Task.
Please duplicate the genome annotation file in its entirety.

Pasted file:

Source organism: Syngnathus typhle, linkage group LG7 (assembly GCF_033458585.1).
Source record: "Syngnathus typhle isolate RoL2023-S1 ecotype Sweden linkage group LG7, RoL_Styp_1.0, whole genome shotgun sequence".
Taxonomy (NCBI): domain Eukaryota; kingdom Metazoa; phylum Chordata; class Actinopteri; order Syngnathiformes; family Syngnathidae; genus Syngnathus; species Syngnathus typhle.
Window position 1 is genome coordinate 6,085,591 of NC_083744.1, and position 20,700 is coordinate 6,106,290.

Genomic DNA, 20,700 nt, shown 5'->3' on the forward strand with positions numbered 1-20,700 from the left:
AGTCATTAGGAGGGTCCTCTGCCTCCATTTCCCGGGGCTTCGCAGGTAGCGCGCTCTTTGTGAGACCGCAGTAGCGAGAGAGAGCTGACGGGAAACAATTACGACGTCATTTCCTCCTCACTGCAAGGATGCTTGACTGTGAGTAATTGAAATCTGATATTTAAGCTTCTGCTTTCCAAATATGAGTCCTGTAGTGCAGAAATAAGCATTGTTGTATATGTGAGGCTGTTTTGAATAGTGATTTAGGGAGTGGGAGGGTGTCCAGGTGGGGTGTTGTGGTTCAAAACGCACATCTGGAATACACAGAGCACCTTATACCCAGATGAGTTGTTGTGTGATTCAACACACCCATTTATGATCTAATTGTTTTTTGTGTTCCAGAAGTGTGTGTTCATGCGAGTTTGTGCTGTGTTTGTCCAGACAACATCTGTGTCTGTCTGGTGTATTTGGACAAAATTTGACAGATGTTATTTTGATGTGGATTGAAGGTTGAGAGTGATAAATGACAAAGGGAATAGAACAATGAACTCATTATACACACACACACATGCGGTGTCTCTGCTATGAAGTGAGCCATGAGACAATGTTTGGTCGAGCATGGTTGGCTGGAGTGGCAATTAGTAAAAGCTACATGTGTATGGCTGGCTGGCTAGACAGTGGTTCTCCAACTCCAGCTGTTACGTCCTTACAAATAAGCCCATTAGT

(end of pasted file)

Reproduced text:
Source organism: Syngnathus typhle, linkage group LG7 (assembly GCF_033458585.1).
Source record: "Syngnathus typhle isolate RoL2023-S1 ecotype Sweden linkage group LG7, RoL_Styp_1.0, whole genome shotgun sequence".
Taxonomy (NCBI): domain Eukaryota; kingdom Metazoa; phylum Chordata; class Actinopteri; order Syngnathiformes; family Syngnathidae; genus Syngnathus; species Syngnathus typhle.
Window position 1 is genome coordinate 6,085,591 of NC_083744.1, and position 20,700 is coordinate 6,106,290.

Genomic DNA, 20,700 nt, shown 5'->3' on the forward strand with positions numbered 1-20,700 from the left:
AGTCATTAGGAGGGTCCTCTGCCTCCATTTCCCGGGGCTTCGCAGGTAGCGCGCTCTTTGTGAGACCGCAGTAGCGAGAGAGAGCTGACGGGAAACAATTACGACGTCATTTCCTCCTCACTGCAAGGATGCTTGACTGTGAGTAATTGAAATCTGATATTTAAGCTTCTGCTTTCCAAATATGAGTCCTGTAGTGCAGAAATAAGCATTGTTGTATATGTGAGGCTGTTTTGAATAGTGATTTAGGGAGTGGGAGGGTGTCCAGGTGGGGTGTTGTGGTTCAAAACGCACATCTGGAATACACAGAGCACCTTATACCCAGATGAGTTGTTGTGTGATTCAACACACCCATTTATGATCTAATTGTTTTTTGTGTTCCAGAAGTGTGTGTTCATGCGAGTTTGTGCTGTGTTTGTCCAGACAACATCTGTGTCTGTCTGGTGTATTTGGACAAAATTTGACAGATGTTATTTTGATGTGGATTGAAGGTTGAGAGTGATAAATGACAAAGGGAATAGAACAATGAACTCATTATACACACACACACATGCGGTGTCTCTGCTATGAAGTGAGCCATGAGACAATGTTTGGTCGAGCATGGTTGGCTGGAGTGGCAATTAGTAAAAGCTACATGTGTATGGCTGGCTGGCTAGACAGTGGTTCTCCAACTCCAGCTGTTACGTCCTTACAAATAAGCCCATTAGT